Ryder Rude's user avatar
1 vote
6 answers
143 views

Does Multi-World Interpretation really eliminate randomness in quantum mechanics?

As I understood it, the Multi World Interpretation (MWI) was meant to avoid the problem of resorting to randomness, by replacing the random wavefunction collapse in Copenhagen Interpretation with ...
Lukewarm_cocoa's user avatar
8 votes
5 answers
708 views

Falsifiability of Assumptions

Karl Popper maintained that empirical sciences should be based on the principle of falsifiability rather than verifiability for no amount of observations can guarantee veracity but a single ...
George Ntoulos's user avatar
5 votes
4 answers
354 views

Must physics obey logic?

Must all physical theories conform to the laws of logic, such as being self-consistent? I am asking this because I once had an argument with a friend regarding the physics of time travel. I argued ...
user107952's user avatar
  • 7,706
3 votes
2 answers
172 views

Question about Boltzmann Brain?

If all the memories contained within a Boltzmann brain were hypothetical, so would be the physical laws that enable its very existence; therefore, a Boltzmann brain wouldn't be able to explain itself?
Marco Fabbri's user avatar
11 votes
16 answers
8k views

Can Mathematics Fully Describe the Universe?

To what extent mathematics can capture all physical phenomena? Drawing an analogy from computer science: finite automata can handle regular expressions (does "(([a-z]))" match "((h))&...
PHV's user avatar
  • 113
2 votes
5 answers
269 views

How to explain the cosmic expansion? [closed]

We know from astrophysics that the cosmos expands, i.e. that all galaxies recede from each other. This fact is confirmed by observation. It can also be obtained as a solution of the Einstein equations....
Jo Wehler's user avatar
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1 vote
3 answers
156 views

Is it possible to simulate a reality like ours using other logic than classical logic?

Are there alternative logical systems that could serve as a foundation for simulating a reality similar to ours, given that non-classical logics such as paraconsistent logic, while applicable in ...
Sayaman's user avatar
  • 4,249
2 votes
1 answer
147 views

Books on the philosophy of quantum mechanics

As the title says, I am looking for books on the philosophy of quantum mechanics; more specifically on ontology and or epistemolgy. So far I've found Tim Maudlin's Philosophy of Physics: Quantum ...
PhysPhil's user avatar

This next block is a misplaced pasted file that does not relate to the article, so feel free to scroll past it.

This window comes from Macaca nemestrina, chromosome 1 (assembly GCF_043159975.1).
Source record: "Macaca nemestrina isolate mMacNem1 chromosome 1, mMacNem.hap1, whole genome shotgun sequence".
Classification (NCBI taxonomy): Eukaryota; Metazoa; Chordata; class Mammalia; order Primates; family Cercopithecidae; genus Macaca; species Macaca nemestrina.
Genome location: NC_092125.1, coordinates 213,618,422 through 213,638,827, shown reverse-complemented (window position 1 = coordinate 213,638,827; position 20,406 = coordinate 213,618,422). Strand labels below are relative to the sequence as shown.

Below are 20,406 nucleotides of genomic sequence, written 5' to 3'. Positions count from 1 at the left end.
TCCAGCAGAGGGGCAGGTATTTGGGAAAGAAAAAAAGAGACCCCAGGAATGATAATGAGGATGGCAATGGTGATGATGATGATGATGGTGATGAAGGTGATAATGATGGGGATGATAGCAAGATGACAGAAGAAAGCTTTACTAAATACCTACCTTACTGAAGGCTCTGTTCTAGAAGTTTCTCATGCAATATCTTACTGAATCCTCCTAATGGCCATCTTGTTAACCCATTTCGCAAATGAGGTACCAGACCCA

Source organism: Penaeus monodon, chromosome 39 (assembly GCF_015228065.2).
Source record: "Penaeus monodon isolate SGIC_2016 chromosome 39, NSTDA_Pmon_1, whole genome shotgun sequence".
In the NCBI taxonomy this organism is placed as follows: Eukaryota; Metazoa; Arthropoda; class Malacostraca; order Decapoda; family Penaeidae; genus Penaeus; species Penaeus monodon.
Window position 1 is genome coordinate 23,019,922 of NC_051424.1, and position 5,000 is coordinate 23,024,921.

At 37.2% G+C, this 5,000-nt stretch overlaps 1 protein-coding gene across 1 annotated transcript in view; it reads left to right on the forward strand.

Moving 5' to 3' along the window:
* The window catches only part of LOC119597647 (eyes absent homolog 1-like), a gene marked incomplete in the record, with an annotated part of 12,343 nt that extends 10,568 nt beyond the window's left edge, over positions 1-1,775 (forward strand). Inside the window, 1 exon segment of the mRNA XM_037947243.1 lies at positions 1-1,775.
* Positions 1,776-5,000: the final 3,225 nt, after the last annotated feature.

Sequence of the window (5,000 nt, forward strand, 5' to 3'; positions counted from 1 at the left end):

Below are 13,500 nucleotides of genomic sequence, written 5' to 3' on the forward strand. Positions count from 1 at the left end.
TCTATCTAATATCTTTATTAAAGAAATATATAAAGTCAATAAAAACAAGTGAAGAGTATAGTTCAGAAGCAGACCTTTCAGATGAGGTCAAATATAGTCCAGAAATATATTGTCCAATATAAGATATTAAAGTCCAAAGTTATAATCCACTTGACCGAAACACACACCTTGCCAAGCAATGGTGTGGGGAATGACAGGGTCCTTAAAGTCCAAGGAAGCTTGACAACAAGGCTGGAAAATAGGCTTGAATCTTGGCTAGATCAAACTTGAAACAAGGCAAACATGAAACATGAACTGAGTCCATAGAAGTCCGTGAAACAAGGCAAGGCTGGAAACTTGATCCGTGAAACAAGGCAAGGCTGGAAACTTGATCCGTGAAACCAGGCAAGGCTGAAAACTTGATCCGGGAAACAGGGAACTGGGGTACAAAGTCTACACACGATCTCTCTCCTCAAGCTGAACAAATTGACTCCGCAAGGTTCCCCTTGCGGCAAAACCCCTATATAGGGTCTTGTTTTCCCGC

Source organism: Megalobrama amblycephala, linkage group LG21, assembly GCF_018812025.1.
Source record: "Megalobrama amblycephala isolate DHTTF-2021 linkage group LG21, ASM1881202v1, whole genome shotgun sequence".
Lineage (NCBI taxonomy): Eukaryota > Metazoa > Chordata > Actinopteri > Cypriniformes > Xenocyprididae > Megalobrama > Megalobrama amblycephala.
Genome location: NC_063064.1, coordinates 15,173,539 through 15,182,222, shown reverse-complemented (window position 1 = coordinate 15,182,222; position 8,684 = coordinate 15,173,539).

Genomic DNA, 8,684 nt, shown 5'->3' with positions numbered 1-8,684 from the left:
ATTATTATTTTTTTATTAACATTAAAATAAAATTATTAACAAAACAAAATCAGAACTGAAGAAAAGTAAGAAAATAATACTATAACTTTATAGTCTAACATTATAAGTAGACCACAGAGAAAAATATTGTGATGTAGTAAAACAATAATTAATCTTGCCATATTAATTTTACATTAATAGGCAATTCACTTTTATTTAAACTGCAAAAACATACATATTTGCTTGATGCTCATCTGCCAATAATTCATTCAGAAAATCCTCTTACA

4 votes
2 answers
119 views

Tautological Many Worlds?

this is my first question here so I hope I'm following the guidelines correctly. I recently found a relatively obscure physicist/philosopher who asserts that the concept of Many Worlds is ...
user's user avatar
  • 41
3 votes
6 answers
316 views

Does quantum mechanics rule out the principle of sufficient reason?

The Principle of Sufficient Reason is a philosophical principle stipulating that everything must have a reason, cause, or ground. My question is: does quantum mechanics serve as evidence against it as ...
user avatar
3 votes
2 answers
259 views

Quantum probability theory and the idea of a "truth-value sphere"

A while ago I asked a question about using imaginary numbers as truth-values for a peculiar concept known as "the square root of negation"; I just found out that apparently this concept is ...
Kristian Berry's user avatar
4 votes
3 answers
173 views

Positivism in search for truth

https://en.wikipedia.org/wiki/Positivism The notion that scientific theories must be tested experimentally is fundamental to the doctrine of positivism, which also requires that theories must always ...
quanity's user avatar
  • 1,567
4 votes
0 answers
54 views

What kind of physical complexity is related to the axiom of regularity for sets?

Augenstein's exploration in Links between physics and set theory mentions Ulam relating complexity and regularity: There are several sources for appreciating Ulam’s ideas and interests. A collection ...
Kristian Berry's user avatar
5 votes
1 answer
112 views

Are there similar theory to Nikolay Bugaev's idea of "emergent morality"?

I need someone's insight to put into perspective the thoughts of an author I discovered only recently. Although this author's idea seems very intuitive - the kind of idea you might have as a child or ...
user21102's user avatar
5 votes
2 answers
306 views

Causation in physics

Electromagnetic radiation phenomena exhibit a temporal asymmetry: we observe radiation coherently diverging from a radiating source, such the light emitted by a star, but we do not observe radiation ...
quanity's user avatar
  • 1,567
2 votes
2 answers
110 views

Are there any sources linking Schopenhauerian metaphysics (will as thing-in-itself) with our contemporary understanding of physics?

I'm especially interested if there are any attempts at reconciling Schopenhauer's metaphysical will with the seeming indeterministic nature of quantum physics. Thank you.
TCL's user avatar
  • 21
2 votes
1 answer
81 views

Can we make nontrivial predictions about the potential future usefulness of specific forms of math, or is it too easy to manipulate math?

This question is motivated by something from the set-theorist Hugh Woodin, a prediction he has made and styled as empirical, according to which a subtheory that he uses will not be shown inconsistent ...
Kristian Berry's user avatar